Let me start by saying what an absolutely amazing convention visitors bureau Tucson has developed. Jalyssa from Visit Tucson was an absolute joy to plan this trip with and she showed me several sites I would not have bothered to check out if not for her insistence and they were great. Thank you Jalyssa for loving your job and your town and helping others love it as well!
If you are headed west before you even arrive in Tucson you must take a 30 minute detour to visit a bit of history. The infamous city of Tombstone, AZ lie off the highway and is worth the trip. If you have not seen any of the movies about the town it is most known for the shootout at the O.K. Corral. The 30 second shootout between lawmen and outlaws encapsulates so much of the intrigue of the Old West. Here we find real life legends like Wyatt Earp, Doc Holliday, and the Clanton Brothers.
The town is also known for it's unique cemetery, Boothill Graveyard. Here lie several famous figures such as the three men that died at the shootout: Billy Clanton, Tom McLaury, and Frank McLaury. Also laid to rest are Al Lum aka China Mary, and the perpetrators of the Bisbee Massacre. In order to attract tourist fake gravestones were also placed such as Lester Moore whose placement reads, "Here lies Lester Moore, Four slugs from a .44, No Les No more."
They actually have reenactments and a lot more to see in Tombstone, but it was the afternoon in July and so I didn't want to be outside for the rest of it.
Moving on to Tucson.
Tucson, AZ has so much wonderful history, art, and culture to offer. It has has wonderful natural beauty. I was there right before the wet season began so everything was extremely dry. The first location I checked out was the Sabino Canyon Recreation Area in the Coronado National Forest.
The canyon was once significant land of the Hohokam people and the U.S. Forest Service began care for it in 1905. During the Great Depression the Works Program Administration began building the Sabino Dam, nine bridges within the canyon, and a 4.5 mile road. The road was meant to reach the top of Mount Lemmon. The road was not completed due to the steep nature of the mount. You can hike, walk, or take a tram through through the canyon. You can guess how I just to explore it.
There is a great deal of wildlife in this area, but I did not see any this except a deer that blended in extremely well to the canyon walls.
My next stop was not what I expected at all. I was really blown away though and so glad I went. Before this trip I had no idea who Ettore Ted DeGrazia was, but I am now a huge fan of his art after visiting his home at Gallery in the Sun. This is where he built his home and his own chapel and created amazing art honor Native American people.
DeGrazia was born in Arizona in 1909 before it was yet a state. His family had immigrated from Italy in 1898 and returned for a time in 1920 after the Morenci Mines closed. It was while they were in Italy DeGrazia fell in love with cathedral art. The family would move back to Arizona in 1925 when the mines reopened. Due to these move DeGrazia had forgotten how to speak English and at 16 was placed in the first grade. He did not graduate high school until he was 23. Then with $15 to his name he enrolled in the University of Arizona. He would perform with a trumpet in the evening and work on the University's landscape during the day to pay his way. He earned a Bachelor of Fine Arts and then a Bachelor of Arts Education in 1945 at the age of 36.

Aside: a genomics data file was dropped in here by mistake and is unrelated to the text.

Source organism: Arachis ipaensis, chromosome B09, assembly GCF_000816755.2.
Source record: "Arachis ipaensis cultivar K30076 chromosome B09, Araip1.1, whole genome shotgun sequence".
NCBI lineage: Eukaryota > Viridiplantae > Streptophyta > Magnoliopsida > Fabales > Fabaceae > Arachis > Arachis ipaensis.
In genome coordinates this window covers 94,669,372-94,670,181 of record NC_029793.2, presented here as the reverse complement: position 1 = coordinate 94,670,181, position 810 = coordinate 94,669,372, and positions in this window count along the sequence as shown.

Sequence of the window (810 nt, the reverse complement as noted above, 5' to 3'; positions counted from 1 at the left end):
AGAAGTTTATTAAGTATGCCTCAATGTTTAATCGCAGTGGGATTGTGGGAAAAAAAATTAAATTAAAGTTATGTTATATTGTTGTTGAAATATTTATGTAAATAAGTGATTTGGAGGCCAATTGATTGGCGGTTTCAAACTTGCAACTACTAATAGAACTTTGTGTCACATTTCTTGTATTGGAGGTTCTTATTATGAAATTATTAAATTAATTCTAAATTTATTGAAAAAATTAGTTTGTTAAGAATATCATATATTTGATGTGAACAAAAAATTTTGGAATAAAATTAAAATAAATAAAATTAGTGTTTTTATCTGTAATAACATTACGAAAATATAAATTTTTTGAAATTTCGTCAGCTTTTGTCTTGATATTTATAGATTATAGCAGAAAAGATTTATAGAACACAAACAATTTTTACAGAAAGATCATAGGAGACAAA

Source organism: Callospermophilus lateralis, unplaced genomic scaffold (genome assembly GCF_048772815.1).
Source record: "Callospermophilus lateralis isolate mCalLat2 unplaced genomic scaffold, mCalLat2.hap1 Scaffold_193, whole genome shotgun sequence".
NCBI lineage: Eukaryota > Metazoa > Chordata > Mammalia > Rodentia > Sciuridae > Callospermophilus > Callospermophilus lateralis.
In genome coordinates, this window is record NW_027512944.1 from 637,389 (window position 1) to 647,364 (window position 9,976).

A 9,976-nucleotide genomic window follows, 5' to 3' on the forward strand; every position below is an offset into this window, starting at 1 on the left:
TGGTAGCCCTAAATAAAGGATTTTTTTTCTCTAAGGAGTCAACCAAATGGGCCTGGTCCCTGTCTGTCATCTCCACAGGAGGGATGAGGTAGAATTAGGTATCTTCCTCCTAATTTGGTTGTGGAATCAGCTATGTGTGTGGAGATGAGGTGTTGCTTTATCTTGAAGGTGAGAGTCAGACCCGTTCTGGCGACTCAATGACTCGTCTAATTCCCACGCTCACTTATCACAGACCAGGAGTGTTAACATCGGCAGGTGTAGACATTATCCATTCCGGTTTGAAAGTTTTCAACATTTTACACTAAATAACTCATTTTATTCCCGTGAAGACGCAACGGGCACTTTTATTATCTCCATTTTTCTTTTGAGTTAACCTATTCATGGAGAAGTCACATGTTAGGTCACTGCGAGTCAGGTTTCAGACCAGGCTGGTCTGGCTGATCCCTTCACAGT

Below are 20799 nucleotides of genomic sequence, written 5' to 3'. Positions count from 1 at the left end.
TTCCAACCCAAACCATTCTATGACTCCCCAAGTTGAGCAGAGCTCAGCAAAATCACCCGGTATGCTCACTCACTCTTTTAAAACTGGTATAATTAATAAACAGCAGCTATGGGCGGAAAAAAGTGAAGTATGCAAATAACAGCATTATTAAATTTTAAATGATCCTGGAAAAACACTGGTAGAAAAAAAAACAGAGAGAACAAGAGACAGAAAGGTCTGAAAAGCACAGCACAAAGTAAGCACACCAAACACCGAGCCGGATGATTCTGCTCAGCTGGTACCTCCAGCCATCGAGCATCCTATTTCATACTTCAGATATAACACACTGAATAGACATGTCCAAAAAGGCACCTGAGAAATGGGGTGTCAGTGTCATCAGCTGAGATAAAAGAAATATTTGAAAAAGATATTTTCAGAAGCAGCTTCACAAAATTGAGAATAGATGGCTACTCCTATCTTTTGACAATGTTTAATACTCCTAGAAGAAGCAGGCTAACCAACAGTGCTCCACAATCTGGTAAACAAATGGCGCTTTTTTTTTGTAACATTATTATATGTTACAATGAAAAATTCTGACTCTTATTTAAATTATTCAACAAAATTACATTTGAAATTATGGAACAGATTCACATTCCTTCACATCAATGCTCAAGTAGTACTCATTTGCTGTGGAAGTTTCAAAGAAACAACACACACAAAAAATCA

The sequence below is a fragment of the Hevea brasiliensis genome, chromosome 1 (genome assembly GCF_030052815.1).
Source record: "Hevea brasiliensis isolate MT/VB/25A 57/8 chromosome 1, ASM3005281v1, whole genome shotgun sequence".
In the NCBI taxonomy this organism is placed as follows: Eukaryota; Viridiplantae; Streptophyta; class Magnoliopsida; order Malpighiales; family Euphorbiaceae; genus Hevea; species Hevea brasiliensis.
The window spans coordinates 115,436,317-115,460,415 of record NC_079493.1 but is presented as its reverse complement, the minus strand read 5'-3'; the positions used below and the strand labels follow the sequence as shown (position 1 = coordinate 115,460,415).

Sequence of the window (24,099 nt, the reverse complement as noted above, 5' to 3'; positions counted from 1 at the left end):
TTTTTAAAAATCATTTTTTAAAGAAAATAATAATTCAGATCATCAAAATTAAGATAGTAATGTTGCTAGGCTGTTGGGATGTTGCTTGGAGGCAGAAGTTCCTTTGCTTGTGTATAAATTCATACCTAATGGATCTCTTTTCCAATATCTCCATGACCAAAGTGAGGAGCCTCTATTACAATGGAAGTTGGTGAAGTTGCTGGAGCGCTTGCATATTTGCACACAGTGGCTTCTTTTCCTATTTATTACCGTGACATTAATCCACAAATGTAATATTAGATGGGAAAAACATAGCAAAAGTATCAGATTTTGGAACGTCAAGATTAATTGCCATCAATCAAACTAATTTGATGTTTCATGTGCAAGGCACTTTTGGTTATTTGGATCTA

In 1941, Arizona Highways magazine began publishing DeGrazia's work. DeGrazia became world famous in 1960 when UNICEF asked to reproduce his painting "Los Niños" for their campaign. The painting of children dancing in a circle became his most famous piece.
In 1976, DeGrazia became furious at the idea that on paper the federal government declared him a millionaire and could take his children's inheritance from them. To protest, he rode to the and burned hundreds of his own paintings.
Ted DeGrazia died in 1982 and is buried at his Gallery in the Sun.
My final stop in Tucson was the Pima Air and Space Museum. I was supposed to do a tram tour, but I was late and they did not offer afternoon trams.
Pima Air has 300 aircraft spread out over 80 acres and is home to the Arizona Aviation Hall of Fame.
Personally, my favorite party of the museum was the flight attendant outfits throughout the decades.
Tucson, AZ was a fantastic journey. If you make it out that way check out the Sheraton Tucson Hotel and Suites or the Courtyard by Marriott at Williams. Both were wonderful hotels.
One more time, thank you to Jalyssa from Visit Tucson for being so amazing.
If you are interested in planning a trip to Tucson for your school group or other tour group please make sure to touch base with the Blue Ridge Tours office team.